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Valeri Bure (left) and Ekaterina Gordeeva take to the ice as they celebrate winning the television ice dance competition 'Battle of The Blades" in Toronto on Monday November 22, 2010.Chris Young

It's not quite as radical as cutting hockey. But CBC Television's decision to put Battle of the Blades – which regularly draws about one million viewers – on hiatus might just be the spur to get audiences to fight back against the government's recent cuts to the public broadcaster.

News that the show was being put on hold – part of the broadcaster's response to the federal government's recent budget cut of 10 per cent, or approximately $225-million – drew immediate public reaction.

"No doubt just the first in erosion of our cultural heritage," bemoaned one tweeter. "Sad to see such an amazing show cancelled," wrote another.

Another fan was more to the point: "I challenge Stephen Harper to a figure-skating competition to save Battle of the Blades!"

CBC-TV has also announced it will cancel the comedy series InSecurity and Michael, Tuesdays & Thursdays and the reality programs Cover Me Canada, The Debaters and Redemption Inc. (As previously announced, dramas Being Erica and Camelot will also not return this fall.)

"The fact is we just don't have the finances to put these shows back on the air next season," said CBC executive director of studio programming Julie Bristow.

Some shows will not be missed by the masses ( Michael, Tuesdays & Thursdays rarely drew ratings higher than 300,000 viewers). But Battle of the Blades was an established hit. Since launching in late 2009, the homegrown series – which paired ex-NHL players and professional figure skaters – has been a ratings phenomenon. The first two seasons drew audiences in the two-million viewer range.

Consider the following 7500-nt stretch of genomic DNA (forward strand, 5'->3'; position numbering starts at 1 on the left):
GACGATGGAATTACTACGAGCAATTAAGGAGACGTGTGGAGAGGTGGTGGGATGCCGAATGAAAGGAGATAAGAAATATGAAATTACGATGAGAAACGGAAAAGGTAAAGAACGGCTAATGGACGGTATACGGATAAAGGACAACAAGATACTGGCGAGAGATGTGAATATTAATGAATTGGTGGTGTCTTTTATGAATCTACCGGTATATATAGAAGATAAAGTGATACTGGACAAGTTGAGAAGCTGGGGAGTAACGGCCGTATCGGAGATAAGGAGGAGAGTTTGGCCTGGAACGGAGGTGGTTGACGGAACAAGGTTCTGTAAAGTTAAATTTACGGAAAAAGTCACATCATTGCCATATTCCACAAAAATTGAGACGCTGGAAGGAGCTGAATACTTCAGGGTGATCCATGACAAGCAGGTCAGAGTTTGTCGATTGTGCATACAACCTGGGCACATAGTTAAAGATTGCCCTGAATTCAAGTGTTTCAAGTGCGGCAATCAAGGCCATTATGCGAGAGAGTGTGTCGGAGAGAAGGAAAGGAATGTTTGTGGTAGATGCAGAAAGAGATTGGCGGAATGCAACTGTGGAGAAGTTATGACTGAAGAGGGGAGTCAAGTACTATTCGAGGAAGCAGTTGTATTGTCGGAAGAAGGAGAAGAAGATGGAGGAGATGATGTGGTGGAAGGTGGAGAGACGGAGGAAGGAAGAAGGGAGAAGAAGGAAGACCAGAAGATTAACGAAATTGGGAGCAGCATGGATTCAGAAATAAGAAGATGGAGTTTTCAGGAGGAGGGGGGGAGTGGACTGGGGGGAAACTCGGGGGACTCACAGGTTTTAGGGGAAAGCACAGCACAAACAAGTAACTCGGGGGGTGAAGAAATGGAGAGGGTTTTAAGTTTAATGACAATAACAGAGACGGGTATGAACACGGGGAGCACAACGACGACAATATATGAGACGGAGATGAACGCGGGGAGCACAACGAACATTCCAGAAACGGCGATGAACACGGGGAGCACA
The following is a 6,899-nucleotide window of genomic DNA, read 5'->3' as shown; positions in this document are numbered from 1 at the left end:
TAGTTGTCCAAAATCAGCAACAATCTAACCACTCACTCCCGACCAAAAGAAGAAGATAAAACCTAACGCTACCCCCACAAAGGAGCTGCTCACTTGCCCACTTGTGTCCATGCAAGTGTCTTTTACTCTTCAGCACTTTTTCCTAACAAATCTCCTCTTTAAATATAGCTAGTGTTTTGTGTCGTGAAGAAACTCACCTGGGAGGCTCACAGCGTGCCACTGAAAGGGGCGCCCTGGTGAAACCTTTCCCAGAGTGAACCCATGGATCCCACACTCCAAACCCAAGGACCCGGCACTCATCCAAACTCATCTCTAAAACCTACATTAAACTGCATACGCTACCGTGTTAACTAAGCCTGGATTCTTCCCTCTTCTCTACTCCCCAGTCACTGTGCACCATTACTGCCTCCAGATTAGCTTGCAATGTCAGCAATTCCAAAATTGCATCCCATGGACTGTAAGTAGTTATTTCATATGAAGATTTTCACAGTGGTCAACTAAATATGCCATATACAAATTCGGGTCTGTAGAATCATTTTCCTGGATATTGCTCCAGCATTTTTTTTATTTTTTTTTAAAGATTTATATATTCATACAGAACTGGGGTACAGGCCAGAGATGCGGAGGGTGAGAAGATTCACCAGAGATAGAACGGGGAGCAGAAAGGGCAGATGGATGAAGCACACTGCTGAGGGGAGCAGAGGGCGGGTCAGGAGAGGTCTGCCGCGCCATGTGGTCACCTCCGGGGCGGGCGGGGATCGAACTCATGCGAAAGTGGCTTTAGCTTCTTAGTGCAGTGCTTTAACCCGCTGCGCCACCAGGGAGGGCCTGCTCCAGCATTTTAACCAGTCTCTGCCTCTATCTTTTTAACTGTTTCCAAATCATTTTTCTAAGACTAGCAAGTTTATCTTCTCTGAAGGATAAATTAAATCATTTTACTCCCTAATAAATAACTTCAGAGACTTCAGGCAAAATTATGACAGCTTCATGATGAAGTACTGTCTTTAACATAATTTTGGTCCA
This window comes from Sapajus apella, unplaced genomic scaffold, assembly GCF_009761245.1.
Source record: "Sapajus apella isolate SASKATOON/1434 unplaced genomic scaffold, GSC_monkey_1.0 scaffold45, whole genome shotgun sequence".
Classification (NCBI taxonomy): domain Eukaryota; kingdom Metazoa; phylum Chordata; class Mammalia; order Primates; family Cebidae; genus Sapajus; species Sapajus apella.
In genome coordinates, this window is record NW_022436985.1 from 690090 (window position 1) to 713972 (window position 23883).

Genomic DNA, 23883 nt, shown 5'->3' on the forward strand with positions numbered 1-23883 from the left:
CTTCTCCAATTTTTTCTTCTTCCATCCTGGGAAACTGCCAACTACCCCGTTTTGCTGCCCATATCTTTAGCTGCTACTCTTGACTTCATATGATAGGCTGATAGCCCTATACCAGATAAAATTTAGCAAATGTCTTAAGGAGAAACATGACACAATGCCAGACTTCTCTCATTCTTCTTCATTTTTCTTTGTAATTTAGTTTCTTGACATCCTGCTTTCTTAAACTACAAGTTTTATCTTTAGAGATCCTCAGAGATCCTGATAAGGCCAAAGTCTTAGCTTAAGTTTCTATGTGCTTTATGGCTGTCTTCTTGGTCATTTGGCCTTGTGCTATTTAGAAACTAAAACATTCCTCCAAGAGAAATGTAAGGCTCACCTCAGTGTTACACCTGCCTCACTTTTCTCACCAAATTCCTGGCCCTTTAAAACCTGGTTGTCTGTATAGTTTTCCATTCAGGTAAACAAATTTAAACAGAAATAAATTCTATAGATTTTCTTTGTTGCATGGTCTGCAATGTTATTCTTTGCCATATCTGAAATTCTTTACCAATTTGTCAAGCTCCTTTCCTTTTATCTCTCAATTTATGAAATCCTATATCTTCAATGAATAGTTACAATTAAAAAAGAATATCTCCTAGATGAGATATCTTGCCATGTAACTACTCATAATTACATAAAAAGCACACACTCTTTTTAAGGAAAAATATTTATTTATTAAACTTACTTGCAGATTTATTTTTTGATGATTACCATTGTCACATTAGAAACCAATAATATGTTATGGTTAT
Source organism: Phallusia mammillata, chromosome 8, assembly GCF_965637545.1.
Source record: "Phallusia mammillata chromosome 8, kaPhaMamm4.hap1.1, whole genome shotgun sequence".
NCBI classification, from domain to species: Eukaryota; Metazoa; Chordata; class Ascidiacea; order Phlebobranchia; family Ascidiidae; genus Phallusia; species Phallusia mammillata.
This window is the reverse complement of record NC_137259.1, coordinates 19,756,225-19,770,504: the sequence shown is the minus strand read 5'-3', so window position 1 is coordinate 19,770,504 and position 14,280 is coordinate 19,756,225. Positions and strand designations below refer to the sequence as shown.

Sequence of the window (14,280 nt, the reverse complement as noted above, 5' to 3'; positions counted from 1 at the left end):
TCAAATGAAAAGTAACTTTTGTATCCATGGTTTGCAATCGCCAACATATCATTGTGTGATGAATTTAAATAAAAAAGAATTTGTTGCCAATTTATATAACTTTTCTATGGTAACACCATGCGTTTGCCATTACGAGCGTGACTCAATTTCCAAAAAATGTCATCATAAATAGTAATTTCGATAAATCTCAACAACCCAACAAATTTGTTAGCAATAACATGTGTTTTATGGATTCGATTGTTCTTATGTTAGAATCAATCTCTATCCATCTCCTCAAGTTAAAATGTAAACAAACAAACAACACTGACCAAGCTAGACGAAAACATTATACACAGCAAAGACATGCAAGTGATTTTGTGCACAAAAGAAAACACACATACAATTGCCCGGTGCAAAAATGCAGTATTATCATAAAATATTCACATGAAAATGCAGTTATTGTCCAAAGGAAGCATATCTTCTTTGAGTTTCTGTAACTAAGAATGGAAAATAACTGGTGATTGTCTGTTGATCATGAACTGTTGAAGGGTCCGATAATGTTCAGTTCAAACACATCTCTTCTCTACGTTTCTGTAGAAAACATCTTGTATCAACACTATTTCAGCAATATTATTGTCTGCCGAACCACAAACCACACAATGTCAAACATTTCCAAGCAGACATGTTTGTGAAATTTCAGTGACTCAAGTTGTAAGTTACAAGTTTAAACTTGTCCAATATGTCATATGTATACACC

The problem, says veteran TV producer John Brunton, whose Toronto-based company Insight Productions produces Blades, was the series's price tag. Although neither he nor CBC will disclose the per-episode budget, Blades is known to be one of the higher-priced programs on the prime-time schedule.

"Of course it's an expensive show to produce," says Brunton. "You need a big rink and you need it in the middle of hockey season, and there's the recruiting of the players. It's still the highest-rated Canadian format of all time."

And hope seems to spring eternal for Blades fans, and Brunton himself.

"CBC made it perfectly clear to me that they'd like to see the show on the air some time down the line, maybe 18 months from now," he says.

In TV terms, that's practically a lifetime away, however. So unless our public broadcaster can turn things around in the near future, the CBC's loss could turn out to be another Canadian network's gain.

"We knew CBC had to make some sacrifices, but Blades is an idea grown out of Canadian culture itself. It's practically the ultimate Canadiana," says Brunton. "We've built a great fan base coast to coast and we have a lot of hockey players interested in doing the show. If ever there was a program that belonged on CBC, it's this one – but if they can't go forward, we'd like to keep it alive with someone else.

"We've had interest from some other people about the show, and always have."